Japan likely to revise proposed budget due to wage-data errors

Labor ministry officials have admitted issuing monthly wage data without meeting sampling standards for years. (AFP)
Updated 11 January 2019

Japan likely to revise proposed budget due to wage-data errors

  • The data error has caused the ministry to underestimate payments made under Japan’s employment insurance program
  • Labor ministry officials admitted issuing monthly wage data without meeting sampling standards for years

TOKYO: Japan’s government is likely to revise its budget draft for the next fiscal year to pay for a shortfall of employment insurance benefits caused by errors in the country’s wage data, Finance Minister Taro Aso said on Friday.
The likely budget revision — a rare move — would follow the revelation that the labor ministry miscalculated workers’ average wages for years.
The data error has caused the ministry to underestimate payments made under Japan’s employment insurance program, which includes unemployment benefits, and another insurance covering compensation for workplace accidents.
Labor ministry officials admitted on Wednesday that they have issued monthly wage data without meeting sampling standards for years, hurting the credibility of a key gauge of the success of Prime Minister Shinzo Abe’s economic policies.
“Economic indicators provide the basis for decision on fiscal and economic policies and they must always be accurate,” Aso told reporters after a cabinet meeting. “It’s very regrettable that the wages data will be recompiled.”
Aso said the wage data flaw has caused the labor ministry to underestimate benefits for employment insurance and workpeople’s accident insurance. As a result, it needs to pay for additional benefits to make up for past shortfalls by adding necessary funds to the budget for the fiscal year to begin April 1.
“It’s highly likely that the budget draft will be revised,” Aso said, adding that the amount of extra spending has not been fixed yet.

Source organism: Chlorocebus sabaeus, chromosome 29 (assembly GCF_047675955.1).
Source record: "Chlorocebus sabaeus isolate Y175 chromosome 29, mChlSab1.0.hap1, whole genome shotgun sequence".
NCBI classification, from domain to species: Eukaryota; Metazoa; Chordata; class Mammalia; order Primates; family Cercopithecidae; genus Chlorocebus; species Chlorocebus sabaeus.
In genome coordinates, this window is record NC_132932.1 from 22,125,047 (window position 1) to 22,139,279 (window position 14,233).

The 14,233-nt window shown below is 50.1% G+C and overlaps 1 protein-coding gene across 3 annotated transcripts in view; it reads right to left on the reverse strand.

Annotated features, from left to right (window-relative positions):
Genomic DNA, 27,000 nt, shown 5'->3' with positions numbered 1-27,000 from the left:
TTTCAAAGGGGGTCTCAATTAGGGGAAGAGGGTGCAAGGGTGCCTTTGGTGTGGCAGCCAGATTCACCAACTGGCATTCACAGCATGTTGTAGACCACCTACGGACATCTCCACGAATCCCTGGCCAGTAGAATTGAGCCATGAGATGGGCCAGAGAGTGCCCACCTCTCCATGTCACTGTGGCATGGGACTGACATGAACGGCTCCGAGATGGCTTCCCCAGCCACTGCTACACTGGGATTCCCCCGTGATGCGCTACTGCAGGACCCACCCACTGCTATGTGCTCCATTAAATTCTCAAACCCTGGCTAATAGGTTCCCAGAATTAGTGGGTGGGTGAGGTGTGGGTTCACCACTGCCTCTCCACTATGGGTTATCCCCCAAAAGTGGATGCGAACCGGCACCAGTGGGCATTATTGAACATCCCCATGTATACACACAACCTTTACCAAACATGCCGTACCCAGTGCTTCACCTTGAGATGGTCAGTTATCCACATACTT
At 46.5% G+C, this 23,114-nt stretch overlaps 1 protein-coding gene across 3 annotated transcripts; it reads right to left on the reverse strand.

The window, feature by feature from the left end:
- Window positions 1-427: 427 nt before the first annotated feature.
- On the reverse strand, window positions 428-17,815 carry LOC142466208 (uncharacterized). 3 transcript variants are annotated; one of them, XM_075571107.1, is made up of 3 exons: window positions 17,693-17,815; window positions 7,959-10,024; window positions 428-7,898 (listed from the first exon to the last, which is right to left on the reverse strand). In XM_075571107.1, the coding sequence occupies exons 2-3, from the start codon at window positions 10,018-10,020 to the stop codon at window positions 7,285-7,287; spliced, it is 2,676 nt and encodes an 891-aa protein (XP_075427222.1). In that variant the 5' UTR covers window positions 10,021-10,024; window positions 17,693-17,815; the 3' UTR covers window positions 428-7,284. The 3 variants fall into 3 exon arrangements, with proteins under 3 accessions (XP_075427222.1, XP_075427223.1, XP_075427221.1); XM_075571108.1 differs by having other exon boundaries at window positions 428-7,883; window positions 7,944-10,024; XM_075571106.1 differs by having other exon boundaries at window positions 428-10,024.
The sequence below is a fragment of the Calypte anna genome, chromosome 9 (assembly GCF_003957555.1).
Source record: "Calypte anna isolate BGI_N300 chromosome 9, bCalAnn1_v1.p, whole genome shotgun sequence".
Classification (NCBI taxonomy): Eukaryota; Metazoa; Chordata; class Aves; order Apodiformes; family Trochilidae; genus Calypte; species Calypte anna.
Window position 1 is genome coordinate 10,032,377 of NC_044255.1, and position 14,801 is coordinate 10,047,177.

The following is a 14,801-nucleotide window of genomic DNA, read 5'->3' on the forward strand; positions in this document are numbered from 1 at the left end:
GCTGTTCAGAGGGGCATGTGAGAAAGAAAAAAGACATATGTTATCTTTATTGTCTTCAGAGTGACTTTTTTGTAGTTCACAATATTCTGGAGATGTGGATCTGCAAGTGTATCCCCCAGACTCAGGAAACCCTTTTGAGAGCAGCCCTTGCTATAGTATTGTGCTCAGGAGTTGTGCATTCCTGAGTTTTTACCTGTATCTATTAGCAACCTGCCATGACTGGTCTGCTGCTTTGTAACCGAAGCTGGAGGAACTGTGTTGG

In compiling the monthly data, which covers some 33,000 firms with five or more full-time employees, the labor ministry is supposed to collect samples from all the companies that employ 500 or more workers.
But it turned out that the data sampling failed to cover two-thirds of some 1,400 businesses in Tokyo for an unspecified period of time, ministry officials said. Domestic media reported the sampling error extends back for 15 years.
Chief Cabinet Secretary Yoshihide Suga said on Friday the government would examine all economic indicators.
The budget draft was compiled in December and was due to be sent to the parliament later this month for approval before April 1.
Abe’s cabinet last month approved a record ¥101.5 trillion ($937.12 billion) annual budget draft, featuring spending to offset the pain of a planned sales tax hike scheduled for October.

World leaders prepare for Davos amid gloomy forecasts

Klaus Schwab, founder and executive chairman of the World Economic Forum. (AFP)
Updated 16 January 2019

World leaders prepare for Davos amid gloomy forecasts

  • Delegates to annual forum to include presidents of Iraq and Afghanistan

DUBAI: World leaders are preparing to head to the annual meeting of the World Economic Forum (WEF) in Davos, Switzerland, amid the riskiest global backdrop in years, according to a report from the event organizer itself.

As the WEF announced the names of some of the 3,000 participants set to attend the meeting and details of the four-day agenda, it also published a gloomy outlook on international politics, economics, the environment and technology.